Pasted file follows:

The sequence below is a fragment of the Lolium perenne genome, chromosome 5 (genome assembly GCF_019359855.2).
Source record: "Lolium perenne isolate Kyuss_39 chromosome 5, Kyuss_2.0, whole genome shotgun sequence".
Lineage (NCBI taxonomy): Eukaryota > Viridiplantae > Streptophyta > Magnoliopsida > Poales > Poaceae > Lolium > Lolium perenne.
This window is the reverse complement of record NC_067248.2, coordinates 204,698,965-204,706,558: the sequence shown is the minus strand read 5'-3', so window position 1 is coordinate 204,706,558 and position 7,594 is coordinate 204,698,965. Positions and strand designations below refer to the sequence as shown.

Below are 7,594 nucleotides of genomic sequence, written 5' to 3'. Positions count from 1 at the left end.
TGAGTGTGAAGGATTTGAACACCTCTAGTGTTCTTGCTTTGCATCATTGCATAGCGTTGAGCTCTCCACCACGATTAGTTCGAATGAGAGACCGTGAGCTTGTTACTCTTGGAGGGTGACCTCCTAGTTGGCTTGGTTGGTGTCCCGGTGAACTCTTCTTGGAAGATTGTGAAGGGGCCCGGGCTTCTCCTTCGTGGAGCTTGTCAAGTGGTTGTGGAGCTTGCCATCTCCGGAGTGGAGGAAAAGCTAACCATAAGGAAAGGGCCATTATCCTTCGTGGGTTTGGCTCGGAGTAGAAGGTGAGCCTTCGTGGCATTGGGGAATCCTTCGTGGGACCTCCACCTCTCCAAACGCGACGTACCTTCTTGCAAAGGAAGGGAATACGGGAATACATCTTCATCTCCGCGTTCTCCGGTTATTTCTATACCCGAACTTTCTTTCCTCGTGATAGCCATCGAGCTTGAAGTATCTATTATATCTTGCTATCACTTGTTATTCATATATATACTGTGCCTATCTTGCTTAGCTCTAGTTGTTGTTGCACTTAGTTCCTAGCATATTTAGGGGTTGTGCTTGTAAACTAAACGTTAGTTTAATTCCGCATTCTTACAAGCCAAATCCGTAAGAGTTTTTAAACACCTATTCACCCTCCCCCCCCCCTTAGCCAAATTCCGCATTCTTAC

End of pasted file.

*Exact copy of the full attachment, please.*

The sequence below is a fragment of the Lolium perenne genome, chromosome 5 (genome assembly GCF_019359855.2).
Source record: "Lolium perenne isolate Kyuss_39 chromosome 5, Kyuss_2.0, whole genome shotgun sequence".
Lineage (NCBI taxonomy): Eukaryota > Viridiplantae > Streptophyta > Magnoliopsida > Poales > Poaceae > Lolium > Lolium perenne.
This window is the reverse complement of record NC_067248.2, coordinates 204,698,965-204,706,558: the sequence shown is the minus strand read 5'-3', so window position 1 is coordinate 204,706,558 and position 7,594 is coordinate 204,698,965. Positions and strand designations below refer to the sequence as shown.

Below are 7,594 nucleotides of genomic sequence, written 5' to 3'. Positions count from 1 at the left end.
TGAGTGTGAAGGATTTGAACACCTCTAGTGTTCTTGCTTTGCATCATTGCATAGCGTTGAGCTCTCCACCACGATTAGTTCGAATGAGAGACCGTGAGCTTGTTACTCTTGGAGGGTGACCTCCTAGTTGGCTTGGTTGGTGTCCCGGTGAACTCTTCTTGGAAGATTGTGAAGGGGCCCGGGCTTCTCCTTCGTGGAGCTTGTCAAGTGGTTGTGGAGCTTGCCATCTCCGGAGTGGAGGAAAAGCTAACCATAAGGAAAGGGCCATTATCCTTCGTGGGTTTGGCTCGGAGTAGAAGGTGAGCCTTCGTGGCATTGGGGAATCCTTCGTGGGACCTCCACCTCTCCAAACGCGACGTACCTTCTTGCAAAGGAAGGGAATACGGGAATACATCTTCATCTCCGCGTTCTCCGGTTATTTCTATACCCGAACTTTCTTTCCTCGTGATAGCCATCGAGCTTGAAGTATCTATTATATCTTGCTATCACTTGTTATTCATATATATACTGTGCCTATCTTGCTTAGCTCTAGTTGTTGTTGCACTTAGTTCCTAGCATATTTAGGGGTTGTGCTTGTAAACTAAACGTTAGTTTAATTCCGCATTCTTACAAGCCAAATCCGTAAGAGTTTTTAAACACCTATTCACCCTCCCCCCCCCCTTAGCCAAATTCCGCATTCTTAC